When you make a mistake at work, how you handle it can often say much more about you than the mistake itself.
Reasonable bosses understand that no one is perfect and mistakes will occasionally happen -- what they care about is how you follow up on that mistake. As it happens, there's a pretty foolproof formula for handling it well. If you follow this formula (and have a reasonable boss), you'll likely be surprised at how well he or she responds.
Here's the formula:
1. Tell your boss what happened -- immediately. Do not put it off out of fear. I will be far more upset if time is allowed to pass before I'm informed. Delaying sends the message that you value your own comfort over the needs of your work.
2. Take responsibility for it. Don't make excuses, and don't be defensive.
3. Tell me how it happened. Not only do I want to know, I want to know that you know.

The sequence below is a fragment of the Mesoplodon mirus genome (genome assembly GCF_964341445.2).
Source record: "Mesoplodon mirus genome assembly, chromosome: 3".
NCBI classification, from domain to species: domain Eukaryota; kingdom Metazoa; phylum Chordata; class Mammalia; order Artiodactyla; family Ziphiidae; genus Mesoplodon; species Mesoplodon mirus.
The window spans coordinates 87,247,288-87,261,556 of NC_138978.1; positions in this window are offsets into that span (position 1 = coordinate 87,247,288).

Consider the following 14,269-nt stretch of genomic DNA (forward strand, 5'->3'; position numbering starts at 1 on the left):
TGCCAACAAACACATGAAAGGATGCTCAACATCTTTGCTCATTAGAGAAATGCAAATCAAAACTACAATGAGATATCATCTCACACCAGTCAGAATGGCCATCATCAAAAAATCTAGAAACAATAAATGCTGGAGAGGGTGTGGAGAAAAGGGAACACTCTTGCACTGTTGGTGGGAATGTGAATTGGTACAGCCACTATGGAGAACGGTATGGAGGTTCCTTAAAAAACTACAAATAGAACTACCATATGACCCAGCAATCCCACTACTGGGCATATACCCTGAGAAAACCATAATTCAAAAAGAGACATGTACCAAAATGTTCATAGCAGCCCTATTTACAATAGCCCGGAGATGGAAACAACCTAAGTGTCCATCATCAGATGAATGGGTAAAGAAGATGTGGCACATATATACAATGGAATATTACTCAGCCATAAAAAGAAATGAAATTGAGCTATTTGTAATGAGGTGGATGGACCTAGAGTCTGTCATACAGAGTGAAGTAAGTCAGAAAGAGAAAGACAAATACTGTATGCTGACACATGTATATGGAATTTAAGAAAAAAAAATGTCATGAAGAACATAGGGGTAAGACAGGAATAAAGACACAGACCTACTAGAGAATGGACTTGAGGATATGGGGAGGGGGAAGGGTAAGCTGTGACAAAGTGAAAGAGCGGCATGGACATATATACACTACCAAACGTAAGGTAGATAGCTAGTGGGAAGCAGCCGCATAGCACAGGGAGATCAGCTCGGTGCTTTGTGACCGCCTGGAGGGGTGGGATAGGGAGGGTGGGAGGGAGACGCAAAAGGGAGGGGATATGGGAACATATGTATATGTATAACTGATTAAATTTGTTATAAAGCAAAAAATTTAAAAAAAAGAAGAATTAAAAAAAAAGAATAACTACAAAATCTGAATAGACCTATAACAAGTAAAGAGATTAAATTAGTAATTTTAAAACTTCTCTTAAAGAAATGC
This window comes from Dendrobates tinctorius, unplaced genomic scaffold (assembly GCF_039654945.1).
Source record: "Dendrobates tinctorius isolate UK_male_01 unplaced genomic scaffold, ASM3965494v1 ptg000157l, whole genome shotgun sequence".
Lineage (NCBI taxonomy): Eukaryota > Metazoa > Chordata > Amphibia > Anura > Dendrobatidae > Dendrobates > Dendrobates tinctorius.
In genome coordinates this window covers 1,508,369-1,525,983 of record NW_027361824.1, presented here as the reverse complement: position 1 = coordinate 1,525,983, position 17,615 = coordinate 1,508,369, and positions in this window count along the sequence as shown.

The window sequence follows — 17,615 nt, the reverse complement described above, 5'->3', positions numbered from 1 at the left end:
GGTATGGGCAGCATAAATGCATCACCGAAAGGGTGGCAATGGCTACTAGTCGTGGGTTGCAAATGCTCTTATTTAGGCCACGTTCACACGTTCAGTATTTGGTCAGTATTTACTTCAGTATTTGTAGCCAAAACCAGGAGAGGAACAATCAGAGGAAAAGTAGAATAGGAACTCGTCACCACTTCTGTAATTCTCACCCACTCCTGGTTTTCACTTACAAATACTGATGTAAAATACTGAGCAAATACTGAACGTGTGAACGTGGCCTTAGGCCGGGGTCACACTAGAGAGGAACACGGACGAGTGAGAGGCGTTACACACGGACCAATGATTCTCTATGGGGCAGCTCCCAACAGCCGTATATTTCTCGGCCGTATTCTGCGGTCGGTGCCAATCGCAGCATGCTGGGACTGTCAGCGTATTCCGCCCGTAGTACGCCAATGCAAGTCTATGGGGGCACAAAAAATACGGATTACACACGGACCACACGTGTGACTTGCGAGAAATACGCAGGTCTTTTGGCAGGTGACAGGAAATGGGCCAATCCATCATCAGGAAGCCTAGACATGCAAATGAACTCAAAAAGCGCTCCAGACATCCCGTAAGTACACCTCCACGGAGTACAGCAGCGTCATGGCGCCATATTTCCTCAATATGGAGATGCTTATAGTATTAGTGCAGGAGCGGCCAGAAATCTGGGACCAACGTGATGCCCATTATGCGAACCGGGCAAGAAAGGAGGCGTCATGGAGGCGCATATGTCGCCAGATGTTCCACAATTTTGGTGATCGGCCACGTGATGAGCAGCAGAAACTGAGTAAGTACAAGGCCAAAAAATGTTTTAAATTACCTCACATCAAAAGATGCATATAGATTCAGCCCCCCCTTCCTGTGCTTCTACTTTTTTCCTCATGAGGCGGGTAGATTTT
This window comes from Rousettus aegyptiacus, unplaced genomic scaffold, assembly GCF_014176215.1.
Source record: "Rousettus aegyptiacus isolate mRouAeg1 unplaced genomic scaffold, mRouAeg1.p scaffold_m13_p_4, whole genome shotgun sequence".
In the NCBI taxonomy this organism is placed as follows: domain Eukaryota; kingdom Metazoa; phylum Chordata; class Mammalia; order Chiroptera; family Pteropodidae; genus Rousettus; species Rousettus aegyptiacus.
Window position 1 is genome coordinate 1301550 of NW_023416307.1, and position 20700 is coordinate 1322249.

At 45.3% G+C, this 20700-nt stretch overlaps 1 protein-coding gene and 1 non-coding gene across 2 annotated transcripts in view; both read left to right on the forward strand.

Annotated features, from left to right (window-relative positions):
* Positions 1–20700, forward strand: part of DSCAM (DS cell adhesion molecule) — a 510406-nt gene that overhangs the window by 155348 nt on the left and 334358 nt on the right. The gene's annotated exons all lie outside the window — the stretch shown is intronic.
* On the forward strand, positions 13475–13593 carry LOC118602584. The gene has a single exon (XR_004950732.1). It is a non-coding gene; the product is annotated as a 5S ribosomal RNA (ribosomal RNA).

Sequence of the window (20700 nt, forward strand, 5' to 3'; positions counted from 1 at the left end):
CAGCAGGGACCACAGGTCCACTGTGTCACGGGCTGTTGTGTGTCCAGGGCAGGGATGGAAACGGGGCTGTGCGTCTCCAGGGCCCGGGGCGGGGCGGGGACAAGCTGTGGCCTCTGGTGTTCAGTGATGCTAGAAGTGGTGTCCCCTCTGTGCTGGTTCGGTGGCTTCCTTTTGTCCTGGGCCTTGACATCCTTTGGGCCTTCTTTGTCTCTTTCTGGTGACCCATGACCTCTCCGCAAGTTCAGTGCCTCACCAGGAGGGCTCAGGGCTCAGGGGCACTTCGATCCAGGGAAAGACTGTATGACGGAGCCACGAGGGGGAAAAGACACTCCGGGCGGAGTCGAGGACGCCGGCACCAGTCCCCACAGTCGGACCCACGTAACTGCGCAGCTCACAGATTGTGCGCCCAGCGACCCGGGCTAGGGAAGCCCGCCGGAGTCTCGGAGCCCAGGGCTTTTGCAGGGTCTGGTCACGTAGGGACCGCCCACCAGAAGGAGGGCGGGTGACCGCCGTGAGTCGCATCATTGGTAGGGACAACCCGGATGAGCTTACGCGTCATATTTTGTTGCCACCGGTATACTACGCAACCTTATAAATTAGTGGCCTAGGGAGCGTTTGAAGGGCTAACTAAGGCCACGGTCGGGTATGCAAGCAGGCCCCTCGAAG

4. Most importantly, explain how you plan to ensure it doesn't happen again.
This formula works because when someone makes a mistake, what a boss needs to do is make sure that the person understands the seriousness of it and knows how to avoid it in the future. If you take the initiative to cover those things yourself, then your boss doesn't need to do it herself (and having your boss impress upon you how serious a mistake was tends to be much less pleasant than saying it yourself).
In other words, do your boss' job for her -- eliminate the need for her to reprimand you by reprimanding yourself.
Why don't more people realize this?